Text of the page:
a grape-choked child,
its pouring sending
her silently flowing
out of the room.
The mother told me that
her man wasn’t speaking.
I said that perhaps
there was nothing to say.
He looked at me as if I had
offered his drowning a lifebelt.
The water in their eyes
overflowed into mine.
Now we bottle water as
if it was a commodity,
but the plastic
will run out with the oil,
and we will have to cup
our hands to the rain again
and give freely to the stranger.
I read of a desert planet
where a messiah changed the
tears of death into the water
of life; isn’t that
what messiahs are for?
We will all be messiahs
when we submit
to the humbling fact
that we are mainly water,
that we can be undammed,
that we sink or swim together.
By Adrian Scott
One Minute Sermon: Merton’s title Rain & the Rhinoceros is a reference to a play called Rhinoceros by the playwright Ionesco, where people who are always in a rush, who have no time, who have become prisoners of necessity, are referred to as a herd of Rhinoceros’. Merton contrasts the Rhinoceros with the rain, which was falling on the roof of his hermitage tucked away deep in the woods. The rain becomes a sign and symbol of the grace of gratuity, to the festivity of speech & relationship, to the celebration of life on its own terms. It exposes the tyranny of usefulness where everything is reduced to its economic value and utility to provide meaning. Our service tonight is a small attempt to help us simply stop being a Rhinoceros for a time, to let go of all our ‘to do lists’, and simply be – to revel in the gratuitous grace & love of the Divine, to celebrate our naked existence, to allow the water of life, the water of God’s spirit and love to flow through us without trying to control it, evaluate it, judge it, hold on to it but to simply receive it and give it away. Our challenge is that we continue to find space in our busy lives, that we find moments when we stop and just be, where we allow our minds to settle and rest, so that we can receive grace, love & peace, and allow it to flow through us.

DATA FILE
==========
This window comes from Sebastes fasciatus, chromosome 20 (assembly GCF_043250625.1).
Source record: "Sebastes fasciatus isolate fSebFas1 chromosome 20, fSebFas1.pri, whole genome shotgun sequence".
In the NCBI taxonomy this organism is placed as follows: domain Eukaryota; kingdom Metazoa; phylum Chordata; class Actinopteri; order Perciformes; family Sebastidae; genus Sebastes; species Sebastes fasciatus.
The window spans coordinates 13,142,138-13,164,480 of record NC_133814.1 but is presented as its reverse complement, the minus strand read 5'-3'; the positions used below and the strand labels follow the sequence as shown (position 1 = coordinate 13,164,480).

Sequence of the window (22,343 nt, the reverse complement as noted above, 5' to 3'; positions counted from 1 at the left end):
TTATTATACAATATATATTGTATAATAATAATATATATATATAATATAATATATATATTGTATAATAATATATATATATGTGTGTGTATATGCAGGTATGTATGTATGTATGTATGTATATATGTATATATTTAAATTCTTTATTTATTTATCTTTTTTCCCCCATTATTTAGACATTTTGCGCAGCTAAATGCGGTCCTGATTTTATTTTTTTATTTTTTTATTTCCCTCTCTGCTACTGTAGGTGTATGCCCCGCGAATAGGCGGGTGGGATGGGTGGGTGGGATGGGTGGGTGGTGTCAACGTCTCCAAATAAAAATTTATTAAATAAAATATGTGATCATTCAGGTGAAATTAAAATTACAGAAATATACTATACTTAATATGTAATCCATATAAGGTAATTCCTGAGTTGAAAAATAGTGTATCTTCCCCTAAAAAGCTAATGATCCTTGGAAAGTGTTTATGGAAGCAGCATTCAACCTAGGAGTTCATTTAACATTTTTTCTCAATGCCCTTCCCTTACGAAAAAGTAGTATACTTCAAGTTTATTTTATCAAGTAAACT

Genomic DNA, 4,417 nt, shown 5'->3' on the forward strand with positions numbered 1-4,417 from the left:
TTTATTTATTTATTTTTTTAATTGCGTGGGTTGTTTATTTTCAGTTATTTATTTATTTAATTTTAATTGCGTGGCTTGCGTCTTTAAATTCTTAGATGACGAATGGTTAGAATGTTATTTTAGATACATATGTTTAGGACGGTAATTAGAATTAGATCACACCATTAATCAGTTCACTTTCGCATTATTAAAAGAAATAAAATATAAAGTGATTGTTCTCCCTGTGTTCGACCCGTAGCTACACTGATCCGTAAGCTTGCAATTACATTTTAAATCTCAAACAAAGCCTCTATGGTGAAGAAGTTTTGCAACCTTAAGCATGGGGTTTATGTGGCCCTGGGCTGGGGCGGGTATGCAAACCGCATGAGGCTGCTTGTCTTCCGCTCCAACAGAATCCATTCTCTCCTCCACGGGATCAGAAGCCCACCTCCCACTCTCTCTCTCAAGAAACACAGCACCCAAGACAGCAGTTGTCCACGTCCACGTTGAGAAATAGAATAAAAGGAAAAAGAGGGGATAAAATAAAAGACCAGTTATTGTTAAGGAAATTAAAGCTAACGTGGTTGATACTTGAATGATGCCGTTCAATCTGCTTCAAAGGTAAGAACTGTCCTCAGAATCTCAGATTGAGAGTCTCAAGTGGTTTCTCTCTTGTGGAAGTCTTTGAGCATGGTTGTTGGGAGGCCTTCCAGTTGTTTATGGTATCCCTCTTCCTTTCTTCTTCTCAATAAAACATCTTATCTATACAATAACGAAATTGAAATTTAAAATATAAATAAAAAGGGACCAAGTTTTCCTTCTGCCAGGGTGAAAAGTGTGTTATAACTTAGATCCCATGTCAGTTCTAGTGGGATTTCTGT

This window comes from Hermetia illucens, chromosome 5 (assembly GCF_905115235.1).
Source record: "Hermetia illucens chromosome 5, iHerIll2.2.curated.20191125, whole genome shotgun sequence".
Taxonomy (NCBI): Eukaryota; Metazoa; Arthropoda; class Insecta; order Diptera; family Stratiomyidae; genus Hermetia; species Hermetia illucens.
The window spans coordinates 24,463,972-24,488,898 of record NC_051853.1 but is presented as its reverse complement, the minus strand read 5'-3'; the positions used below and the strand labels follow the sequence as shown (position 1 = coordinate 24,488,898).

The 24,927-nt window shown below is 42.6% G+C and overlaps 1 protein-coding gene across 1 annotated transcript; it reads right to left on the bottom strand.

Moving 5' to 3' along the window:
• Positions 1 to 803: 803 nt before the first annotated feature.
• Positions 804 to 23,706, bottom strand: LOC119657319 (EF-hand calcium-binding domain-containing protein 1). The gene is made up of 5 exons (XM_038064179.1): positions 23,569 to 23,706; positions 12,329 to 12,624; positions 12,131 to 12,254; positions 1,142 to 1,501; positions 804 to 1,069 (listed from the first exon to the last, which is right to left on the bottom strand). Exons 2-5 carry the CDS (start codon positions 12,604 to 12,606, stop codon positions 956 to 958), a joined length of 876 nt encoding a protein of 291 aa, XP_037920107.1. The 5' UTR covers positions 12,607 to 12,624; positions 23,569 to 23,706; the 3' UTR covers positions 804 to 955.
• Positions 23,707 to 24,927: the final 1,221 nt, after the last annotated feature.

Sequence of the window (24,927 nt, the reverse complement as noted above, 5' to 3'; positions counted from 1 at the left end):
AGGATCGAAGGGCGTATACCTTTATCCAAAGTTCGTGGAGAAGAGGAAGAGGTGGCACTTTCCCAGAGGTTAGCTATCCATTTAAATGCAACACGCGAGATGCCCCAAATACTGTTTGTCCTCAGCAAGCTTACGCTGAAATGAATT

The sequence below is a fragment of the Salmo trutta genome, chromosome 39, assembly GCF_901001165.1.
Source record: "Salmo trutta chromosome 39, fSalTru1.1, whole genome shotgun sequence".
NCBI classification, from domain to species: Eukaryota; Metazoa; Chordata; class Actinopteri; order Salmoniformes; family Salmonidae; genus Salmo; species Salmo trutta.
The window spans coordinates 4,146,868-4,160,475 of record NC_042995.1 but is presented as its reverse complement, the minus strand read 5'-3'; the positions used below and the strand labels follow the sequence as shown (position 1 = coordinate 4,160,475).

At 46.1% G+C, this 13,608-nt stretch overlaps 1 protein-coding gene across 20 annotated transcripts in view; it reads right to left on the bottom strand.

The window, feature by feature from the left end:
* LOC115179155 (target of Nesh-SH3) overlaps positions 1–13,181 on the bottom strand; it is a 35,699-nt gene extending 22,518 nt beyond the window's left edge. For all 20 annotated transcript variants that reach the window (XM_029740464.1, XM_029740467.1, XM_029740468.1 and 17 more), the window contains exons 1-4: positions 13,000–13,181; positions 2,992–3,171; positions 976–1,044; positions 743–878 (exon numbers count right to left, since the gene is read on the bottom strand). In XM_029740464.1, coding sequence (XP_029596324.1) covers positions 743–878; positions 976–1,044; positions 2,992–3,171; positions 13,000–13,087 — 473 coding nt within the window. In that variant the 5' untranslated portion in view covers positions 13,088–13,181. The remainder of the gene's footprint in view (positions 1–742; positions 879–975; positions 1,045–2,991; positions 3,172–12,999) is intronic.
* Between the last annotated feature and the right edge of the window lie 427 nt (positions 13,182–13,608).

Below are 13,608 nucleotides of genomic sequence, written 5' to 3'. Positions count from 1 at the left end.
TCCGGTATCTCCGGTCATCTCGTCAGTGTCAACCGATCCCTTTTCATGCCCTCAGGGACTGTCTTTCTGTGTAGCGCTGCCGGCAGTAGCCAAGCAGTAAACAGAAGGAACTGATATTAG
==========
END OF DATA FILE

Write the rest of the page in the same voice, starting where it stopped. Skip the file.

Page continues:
Finding Beauty in the Ordinary: 5th November 2017
One Minute Sermon: I remember when I was a young boy, I was part of a team that had won a National final, against all the odds, and the coach said some very wise words: ‘There will come a time in your life when you are older when you feel the ordinary and mundane in your life has overwhelmed your dreams.’ When that time comes remember this moment, remember the applause. I have taken his advice that when I feel ‘the ordinary and mundane in my life overwhelm my dreams,’ I do indeed look back at those special occasions and achievements I have experienced. But I also think that when we feel the ordinary and mundane start to overwhelm our dreams, it is worth stepping back and asking for our eyes to be opened to the beauty in the ordinary, in the everyday, in the routines of life. For it is ordinary life that forms, shapes, and develops us. Ordinary time is a potentially a time of greening – a time of growth, transition, life. Let us learn to live in tension between ‘yearning for more’ – living with that sense of ‘I still haven’t found what I’m looking for,’ and being fully alive, present and awake to the beauty of the present moment so that we can appreciate the ordinary.
I put their leads on full of begrudging,
the rain is audible even through the door
and the winter light is already fading.
The young collie yanks the lead
of my dissatisfaction, a reminder that
I failed to attend to his daily training.
We face the wind, heads leaning into
the onrushing erosion of the blown wetness
seeming to deem us undeserving of any grace.
Up the cloddy path, sticking to my boots,
an indictment, each squelching step
another evidence of my poor progress.
Coming around the stone built cottages
and up the genal, funnelling the three dogs
into a yelping clutter under my tetchy feet.
Out of sorts, isn’t that what they call it,
when the world you find meets all the
low expectations you carried into it?
Then we reach the head of the valley,
whittling the broken end of my tether,
only to look up as the clouds break.
The great orb of the low sun gleams
from behind the leaf shorn beech tree
and we all stop as if music were playing.
The lost Eden opens its generous gates
to animal and human, we pass through
into momentary, unsought beatitude.
By Adrian Scott
Finding Hope in the Darkness: Silent Eucharist Service 3rd December 2017
When your eyes are tired
the world is tired also.
When your vision has gone
no part of the world can find you.
Time to go into the dark
where the night has eyes
to recognize its own.
There you can be sure
you are not beyond love.
The dark will be your womb
The night will give you a horizon
further than you can see.
You must learn one thing.
The world was made to be free in
Give up all the other worlds
except the one to which you belong.
Sometimes it takes darkness and the sweet
confinement of your aloneness
anything or anyone
that does not bring you alive
is too small for you.
– “Sweet Darkness” by David Whyte, House of Belonging